$$\mid {U}^{\prime}(x,y)\mid \propto \mid s(x-X,y-Y)\mid \mid {J}_{0}\left[(4\pi \u2215\lambda )h(x-X,y-Y)\right]\mid .$$We constructed an experimental device shown schematically in Fig. 1. It is composed of a laser, a variable beam splitter, a beam collimator, an array sensor, and various lenses and mirrors. We used a He–Ne laser $(\lambda =632.8\phantom{\rule{0.3em}{0ex}}\mathrm{nm})$ as a light source and a color digital camera (Olympus E-1, objective lens removed, sensor: $2560\times 1920\phantom{\rule{0.3em}{0ex}}\text{pixels}$ of a size $6.8\times 6.8\phantom{\rule{0.3em}{0ex}}\mu \mathrm{m}$ , primary RGB filter) as an array photodetector. The beam emerging from the laser is split into an object and a reference beam. The reference beam is first expanded and collimated, then focused in the plane of the object surface, and finally steered by mirrors onto the detector. The object beam is expanded for uniform illumination of the vibrating surface and then directed to the detector. To excite the surface externally, we used a loudspeaker with a sound whose form, frequency, and intensity are controlled by a computer. To shorten the total length of the device, we placed two large inexpensive plane mirrors (size: $400\times 500\phantom{\rule{0.3em}{0ex}}\mathrm{mm}$ ) between the object and the sensor. Thus, digital holograms are recorded at a distance of $7.5\phantom{\rule{0.3em}{0ex}}\mathrm{m}$ $(3\times 2.5\phantom{\rule{0.3em}{0ex}}\mathrm{m})$ from the object, using the exposure time of $1\phantom{\rule{0.3em}{0ex}}\mathrm{s}$ and the beam intensity ratio (reference vs. object) between 2.5 and 3.5.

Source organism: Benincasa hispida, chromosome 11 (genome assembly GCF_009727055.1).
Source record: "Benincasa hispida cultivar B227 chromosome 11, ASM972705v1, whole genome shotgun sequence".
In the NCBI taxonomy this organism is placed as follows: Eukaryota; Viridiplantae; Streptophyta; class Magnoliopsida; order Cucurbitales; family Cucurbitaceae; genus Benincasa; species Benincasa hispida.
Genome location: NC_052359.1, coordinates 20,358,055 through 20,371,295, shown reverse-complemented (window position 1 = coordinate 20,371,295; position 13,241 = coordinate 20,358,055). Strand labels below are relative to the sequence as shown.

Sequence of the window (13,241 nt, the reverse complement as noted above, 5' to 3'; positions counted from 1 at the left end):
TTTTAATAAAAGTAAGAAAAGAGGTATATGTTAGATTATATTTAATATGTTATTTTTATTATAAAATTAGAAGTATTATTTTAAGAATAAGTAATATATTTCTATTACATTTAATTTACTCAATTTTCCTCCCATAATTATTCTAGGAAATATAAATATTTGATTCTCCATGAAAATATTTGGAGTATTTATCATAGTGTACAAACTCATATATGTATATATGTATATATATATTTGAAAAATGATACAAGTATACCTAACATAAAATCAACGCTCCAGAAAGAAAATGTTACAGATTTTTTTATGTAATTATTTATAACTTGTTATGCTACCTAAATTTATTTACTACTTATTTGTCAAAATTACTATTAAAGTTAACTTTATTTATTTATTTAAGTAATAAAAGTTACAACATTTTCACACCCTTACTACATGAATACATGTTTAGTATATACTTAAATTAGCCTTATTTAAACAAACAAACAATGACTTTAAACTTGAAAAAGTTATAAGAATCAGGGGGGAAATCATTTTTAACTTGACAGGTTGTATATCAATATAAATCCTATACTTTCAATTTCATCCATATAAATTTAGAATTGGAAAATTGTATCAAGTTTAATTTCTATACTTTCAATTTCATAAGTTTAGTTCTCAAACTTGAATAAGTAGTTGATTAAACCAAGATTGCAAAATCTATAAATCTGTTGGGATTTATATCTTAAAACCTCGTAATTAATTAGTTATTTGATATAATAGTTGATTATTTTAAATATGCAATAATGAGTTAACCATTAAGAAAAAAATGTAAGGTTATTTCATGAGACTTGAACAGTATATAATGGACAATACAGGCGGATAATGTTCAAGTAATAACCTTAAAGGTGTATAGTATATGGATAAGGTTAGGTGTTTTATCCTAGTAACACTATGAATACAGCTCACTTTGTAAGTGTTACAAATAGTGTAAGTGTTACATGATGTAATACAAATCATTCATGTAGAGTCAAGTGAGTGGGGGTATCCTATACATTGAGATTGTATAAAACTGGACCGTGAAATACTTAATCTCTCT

Each hologram reconstruction is obtained by the following procedure:

(i) the maximum middle square part $(1920\times 1920\phantom{\rule{0.3em}{0ex}}\text{pixels})$ of the recorded image $(2560\times 1920\phantom{\rule{0.3em}{0ex}}\text{pixels})$ is taken for processing (to preserve the natural proportions of the reconstructed objects),

(ii) the obtained colored image is transformed into an $8\text{-}\text{bit}$ gray-scale image,

(iii) inverse Fourier transform operation is performed and its modulus sustained,

(iv) the transparent mask of the object shape is synthesized on the position of the reconstructed object with opaque background,

(v) the mask and the reconstructed images are multiplied to select only one reconstruction.